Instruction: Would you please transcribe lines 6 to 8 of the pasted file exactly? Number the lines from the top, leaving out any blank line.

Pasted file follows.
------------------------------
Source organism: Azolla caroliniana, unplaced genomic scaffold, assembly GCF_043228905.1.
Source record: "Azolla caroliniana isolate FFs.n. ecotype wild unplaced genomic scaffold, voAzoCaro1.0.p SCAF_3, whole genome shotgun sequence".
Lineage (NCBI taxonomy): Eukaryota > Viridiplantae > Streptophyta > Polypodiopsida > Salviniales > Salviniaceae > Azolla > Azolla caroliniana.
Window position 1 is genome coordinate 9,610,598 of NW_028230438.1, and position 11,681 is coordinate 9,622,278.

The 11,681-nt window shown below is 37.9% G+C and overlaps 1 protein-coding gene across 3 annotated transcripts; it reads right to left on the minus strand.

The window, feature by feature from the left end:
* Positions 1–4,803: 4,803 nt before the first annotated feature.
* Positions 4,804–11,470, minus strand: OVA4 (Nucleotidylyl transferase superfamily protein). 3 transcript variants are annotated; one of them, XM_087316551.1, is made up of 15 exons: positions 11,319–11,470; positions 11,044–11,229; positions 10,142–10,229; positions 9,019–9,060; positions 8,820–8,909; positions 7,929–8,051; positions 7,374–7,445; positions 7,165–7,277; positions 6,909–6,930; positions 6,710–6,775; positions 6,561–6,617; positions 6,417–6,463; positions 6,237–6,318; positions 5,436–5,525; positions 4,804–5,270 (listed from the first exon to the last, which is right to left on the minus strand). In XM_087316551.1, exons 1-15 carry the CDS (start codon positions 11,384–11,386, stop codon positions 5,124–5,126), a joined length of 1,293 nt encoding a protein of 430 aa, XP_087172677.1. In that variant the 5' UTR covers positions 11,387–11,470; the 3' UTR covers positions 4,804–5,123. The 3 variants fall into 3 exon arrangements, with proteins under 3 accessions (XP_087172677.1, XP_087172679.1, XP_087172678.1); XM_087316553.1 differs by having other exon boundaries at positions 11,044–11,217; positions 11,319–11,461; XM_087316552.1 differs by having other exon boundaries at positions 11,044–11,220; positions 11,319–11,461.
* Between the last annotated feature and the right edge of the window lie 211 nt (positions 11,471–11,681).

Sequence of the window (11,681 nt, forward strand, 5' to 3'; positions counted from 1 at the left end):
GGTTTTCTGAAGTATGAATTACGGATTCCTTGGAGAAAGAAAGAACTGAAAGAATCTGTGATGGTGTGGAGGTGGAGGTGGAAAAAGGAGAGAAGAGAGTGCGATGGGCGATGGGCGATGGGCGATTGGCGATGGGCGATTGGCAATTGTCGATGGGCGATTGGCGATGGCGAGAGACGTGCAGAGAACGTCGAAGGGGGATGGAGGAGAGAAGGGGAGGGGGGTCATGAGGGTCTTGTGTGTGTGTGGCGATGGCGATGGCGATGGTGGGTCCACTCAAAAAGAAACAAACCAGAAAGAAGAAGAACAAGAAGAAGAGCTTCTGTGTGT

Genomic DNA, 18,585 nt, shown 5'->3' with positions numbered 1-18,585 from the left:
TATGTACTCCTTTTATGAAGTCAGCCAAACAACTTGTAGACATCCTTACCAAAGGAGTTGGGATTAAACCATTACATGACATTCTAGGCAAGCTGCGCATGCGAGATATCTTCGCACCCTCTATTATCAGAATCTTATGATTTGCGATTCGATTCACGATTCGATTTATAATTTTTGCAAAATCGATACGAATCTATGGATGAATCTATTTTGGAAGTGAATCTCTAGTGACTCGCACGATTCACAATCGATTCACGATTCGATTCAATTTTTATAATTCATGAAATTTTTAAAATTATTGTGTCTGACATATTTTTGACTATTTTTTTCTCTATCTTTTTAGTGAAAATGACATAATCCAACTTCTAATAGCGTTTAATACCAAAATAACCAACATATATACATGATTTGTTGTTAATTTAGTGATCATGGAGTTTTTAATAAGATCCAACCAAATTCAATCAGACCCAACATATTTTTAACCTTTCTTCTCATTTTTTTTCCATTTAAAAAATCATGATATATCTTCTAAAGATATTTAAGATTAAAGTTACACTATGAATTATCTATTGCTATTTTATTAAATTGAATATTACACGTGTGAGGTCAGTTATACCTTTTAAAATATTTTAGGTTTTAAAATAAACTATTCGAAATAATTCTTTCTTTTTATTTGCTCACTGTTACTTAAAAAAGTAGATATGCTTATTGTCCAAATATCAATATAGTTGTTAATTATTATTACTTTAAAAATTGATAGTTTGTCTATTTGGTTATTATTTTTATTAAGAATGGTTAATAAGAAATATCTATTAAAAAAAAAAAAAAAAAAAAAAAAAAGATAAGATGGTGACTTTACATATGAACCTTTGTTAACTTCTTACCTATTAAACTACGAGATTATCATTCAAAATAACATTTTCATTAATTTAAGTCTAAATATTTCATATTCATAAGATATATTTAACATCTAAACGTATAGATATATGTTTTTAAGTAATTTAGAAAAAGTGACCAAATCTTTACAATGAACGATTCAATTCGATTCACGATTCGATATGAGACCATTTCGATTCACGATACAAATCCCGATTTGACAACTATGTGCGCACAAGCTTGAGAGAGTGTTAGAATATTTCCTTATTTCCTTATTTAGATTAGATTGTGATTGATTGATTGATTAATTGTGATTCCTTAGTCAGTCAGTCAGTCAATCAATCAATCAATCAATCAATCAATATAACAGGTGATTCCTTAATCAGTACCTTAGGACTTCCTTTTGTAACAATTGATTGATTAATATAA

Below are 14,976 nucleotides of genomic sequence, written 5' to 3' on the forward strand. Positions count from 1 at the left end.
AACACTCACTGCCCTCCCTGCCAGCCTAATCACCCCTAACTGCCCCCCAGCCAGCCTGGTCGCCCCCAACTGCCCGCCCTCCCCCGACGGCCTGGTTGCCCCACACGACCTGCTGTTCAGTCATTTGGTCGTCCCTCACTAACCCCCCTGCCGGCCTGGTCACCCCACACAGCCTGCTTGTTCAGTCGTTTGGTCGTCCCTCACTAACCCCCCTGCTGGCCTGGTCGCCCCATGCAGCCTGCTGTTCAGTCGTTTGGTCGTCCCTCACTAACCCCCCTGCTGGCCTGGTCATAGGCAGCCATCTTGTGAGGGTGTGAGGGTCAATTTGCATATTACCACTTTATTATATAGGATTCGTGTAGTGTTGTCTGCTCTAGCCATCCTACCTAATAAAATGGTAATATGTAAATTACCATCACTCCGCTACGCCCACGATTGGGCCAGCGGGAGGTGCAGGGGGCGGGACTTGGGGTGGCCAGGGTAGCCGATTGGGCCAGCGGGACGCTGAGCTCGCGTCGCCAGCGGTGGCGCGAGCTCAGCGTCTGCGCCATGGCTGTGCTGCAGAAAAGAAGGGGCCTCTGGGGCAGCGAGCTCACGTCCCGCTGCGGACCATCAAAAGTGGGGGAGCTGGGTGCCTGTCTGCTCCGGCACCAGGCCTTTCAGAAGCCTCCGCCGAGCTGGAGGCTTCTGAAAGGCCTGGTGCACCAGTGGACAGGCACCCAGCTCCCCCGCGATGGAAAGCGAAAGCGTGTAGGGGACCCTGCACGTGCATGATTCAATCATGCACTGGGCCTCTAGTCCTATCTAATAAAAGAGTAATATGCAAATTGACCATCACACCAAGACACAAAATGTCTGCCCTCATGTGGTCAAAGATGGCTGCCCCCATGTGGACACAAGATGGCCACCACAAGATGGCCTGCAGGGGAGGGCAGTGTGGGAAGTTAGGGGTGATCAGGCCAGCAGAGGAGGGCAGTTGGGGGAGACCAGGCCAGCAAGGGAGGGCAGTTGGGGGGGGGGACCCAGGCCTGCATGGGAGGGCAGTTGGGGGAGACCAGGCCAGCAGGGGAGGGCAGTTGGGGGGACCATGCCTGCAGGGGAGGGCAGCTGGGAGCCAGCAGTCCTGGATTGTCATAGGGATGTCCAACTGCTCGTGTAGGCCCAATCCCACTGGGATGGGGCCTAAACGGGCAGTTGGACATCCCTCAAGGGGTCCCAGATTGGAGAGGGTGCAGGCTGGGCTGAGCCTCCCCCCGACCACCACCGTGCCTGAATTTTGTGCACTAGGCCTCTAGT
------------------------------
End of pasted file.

The window, feature by feature from the left end:
* Positions 1–4,803: 4,803 nt before the first annotated feature.
* Positions 4,804–11,470, minus strand: OVA4 (Nucleotidylyl transferase superfamily protein). 3 transcript variants are annotated; one of them, XM_087316551.1, is made up of 15 exons: positions 11,319–11,470; positions 11,044–11,229; positions 10,142–10,229; positions 9,019–9,060; positions 8,820–8,909; positions 7,929–8,051; positions 7,374–7,445; positions 7,165–7,277; positions 6,909–6,930; positions 6,710–6,775; positions 6,561–6,617; positions 6,417–6,463; positions 6,237–6,318; positions 5,436–5,525; positions 4,804–5,270 (listed from the first exon to the last, which is right to left on the minus strand). In XM_087316551.1, exons 1-15 carry the CDS (start codon positions 11,384–11,386, stop codon positions 5,124–5,126), a joined length of 1,293 nt encoding a protein of 430 aa, XP_087172677.1. In that variant the 5' UTR covers positions 11,387–11,470; the 3' UTR covers positions 4,804–5,123. The 3 variants fall into 3 exon arrangements, with proteins under 3 accessions (XP_087172677.1, XP_087172679.1, XP_087172678.1); XM_087316553.1 differs by having other exon boundaries at positions 11,044–11,217; positions 11,319–11,461; XM_087316552.1 differs by having other exon boundaries at positions 11,044–11,220; positions 11,319–11,461.